Elena Skardis Saviolakis (DEREE ‘04) is the Daughters of Penelope’s executive director at the organization’s headquarters in Washington DC, where she has made good use of her ACG degree in International Business and European Affairs, as she oversees the international organization’s overall management and operations. She also holds an MBA in International Business from George Washington University, which she earned while working.
Ms Skardis Saviolakis spoke to Touch Base about her studies at DEREE – The American College of Greece (ACG), her illustrious career to date – so impressive she was named one of Greek America’s Forty under 40 by the Greek America Foundation for 2012 – and also discusses the Daughters of Penelope, which is a women’s organization part of the AHEPA family, dedicated to promoting Hellenism, as well as a host of educational, charitable and social issues.
Can you tell us where you were born and raised and where you went to school, and also about your Diaspora experience – what it was like growing up as a Greek American – and how come you came to Greece and the American College of Greece (ACG) to study?
I was born in Washington, DC and raised in Potomac, Maryland. My mother, Barbara Ann Balcerzak-Skardis (DEREE ’78 – Associate Degree in Secretarial Studies), is a graduate of ACG and is from Athens and my father is from Thessaloniki. After college, my parents came to Washington, DC for graduate studies and decided to remain in Washington, DC to start a family and work.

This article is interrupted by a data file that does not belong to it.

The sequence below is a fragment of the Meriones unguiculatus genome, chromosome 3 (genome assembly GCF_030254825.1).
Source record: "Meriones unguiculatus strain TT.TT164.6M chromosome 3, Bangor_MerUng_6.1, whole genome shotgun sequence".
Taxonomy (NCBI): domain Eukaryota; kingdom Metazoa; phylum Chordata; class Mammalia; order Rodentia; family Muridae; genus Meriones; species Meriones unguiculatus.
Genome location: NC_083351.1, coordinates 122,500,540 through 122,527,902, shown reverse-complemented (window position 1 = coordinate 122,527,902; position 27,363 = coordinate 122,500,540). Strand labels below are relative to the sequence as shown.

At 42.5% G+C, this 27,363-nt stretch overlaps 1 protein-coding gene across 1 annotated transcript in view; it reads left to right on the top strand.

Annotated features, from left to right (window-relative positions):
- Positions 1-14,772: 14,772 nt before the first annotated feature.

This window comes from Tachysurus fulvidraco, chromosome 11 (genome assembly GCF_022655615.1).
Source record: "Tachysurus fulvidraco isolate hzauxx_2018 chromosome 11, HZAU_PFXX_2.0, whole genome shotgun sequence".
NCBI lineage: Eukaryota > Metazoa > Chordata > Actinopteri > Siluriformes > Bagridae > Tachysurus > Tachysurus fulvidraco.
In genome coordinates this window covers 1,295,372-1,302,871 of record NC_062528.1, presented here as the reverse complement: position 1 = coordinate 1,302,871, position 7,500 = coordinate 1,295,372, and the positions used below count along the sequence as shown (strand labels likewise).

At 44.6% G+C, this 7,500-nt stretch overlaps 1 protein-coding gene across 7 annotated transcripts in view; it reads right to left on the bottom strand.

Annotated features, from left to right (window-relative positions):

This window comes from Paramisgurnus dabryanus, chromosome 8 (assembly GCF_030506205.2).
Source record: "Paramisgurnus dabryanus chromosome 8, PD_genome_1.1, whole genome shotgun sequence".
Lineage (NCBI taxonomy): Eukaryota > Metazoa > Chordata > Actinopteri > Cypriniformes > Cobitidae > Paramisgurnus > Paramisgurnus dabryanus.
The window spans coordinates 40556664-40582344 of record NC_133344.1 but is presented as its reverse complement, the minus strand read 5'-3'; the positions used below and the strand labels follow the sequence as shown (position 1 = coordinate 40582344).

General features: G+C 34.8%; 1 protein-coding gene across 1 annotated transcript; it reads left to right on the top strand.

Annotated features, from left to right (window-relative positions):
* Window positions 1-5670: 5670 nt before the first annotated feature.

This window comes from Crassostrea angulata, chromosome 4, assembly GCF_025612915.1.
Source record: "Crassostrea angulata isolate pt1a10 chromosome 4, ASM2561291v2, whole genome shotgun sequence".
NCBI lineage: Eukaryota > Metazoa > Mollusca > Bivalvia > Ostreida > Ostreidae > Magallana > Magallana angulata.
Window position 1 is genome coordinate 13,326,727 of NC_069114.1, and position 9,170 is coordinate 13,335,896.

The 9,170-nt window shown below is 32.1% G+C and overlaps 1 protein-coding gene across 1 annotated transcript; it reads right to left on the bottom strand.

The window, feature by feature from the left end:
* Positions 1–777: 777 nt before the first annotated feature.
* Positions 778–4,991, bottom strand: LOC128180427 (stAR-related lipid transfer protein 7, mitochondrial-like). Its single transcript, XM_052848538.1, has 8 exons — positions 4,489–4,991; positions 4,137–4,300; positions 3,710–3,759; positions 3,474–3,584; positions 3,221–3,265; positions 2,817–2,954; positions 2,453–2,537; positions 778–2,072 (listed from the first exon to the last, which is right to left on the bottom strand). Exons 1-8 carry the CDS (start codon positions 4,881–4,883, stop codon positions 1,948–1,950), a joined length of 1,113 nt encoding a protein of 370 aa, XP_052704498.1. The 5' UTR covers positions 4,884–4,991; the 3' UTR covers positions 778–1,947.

Every Saturday until I was 15 years old, I attended Greek School and Greek Dance. I was very fortunate to live in a place with a very large Greek-American community and therefore I had many Greek-American friends and participated in many activities in the Greek-American community such as GOYA [the Greek Orthodox Youth of America], the Greek Festivals, and others.
After high school, my mother told me about her experience at ACG and I became interested in it. I always wanted to be immersed in our language and culture and ACG was the perfect opportunity to achieve that so I decided to complete my undergraduate studies at ACG.
What do you remember most about your time at DEREE – The American College of Greece?
I remember my wonderful professors and the friendships I made.
What did you gain most from your studies at ACG?
I not only gained a valuable education but also had the opportunity to learn the Greek language and culture. I also had the opportunity to work in the Athletics Department at ACG for Mr Christopher as the Athletics Coordinator, which was another great experience as I was able to gain valuable work experience and again establish new friendships. I was also fortunate to have the opportunity to be a part of the professional women’s soccer league in Athens and also participated as a dance performer in the Athens 2004 Olympic Games Closing Ceremony.
What was your most memorable experience from the Athens 2004 Games?
Everything about the Olympics was memorable! Being able to participate was an once-in-a-lifetime opportunity and so special since it was in Athens where it all started. I loved being in the stadium during the ceremony and dancing and just hearing the crowd so enthusiastic. It was also so great meeting so many other volunteers and athletes.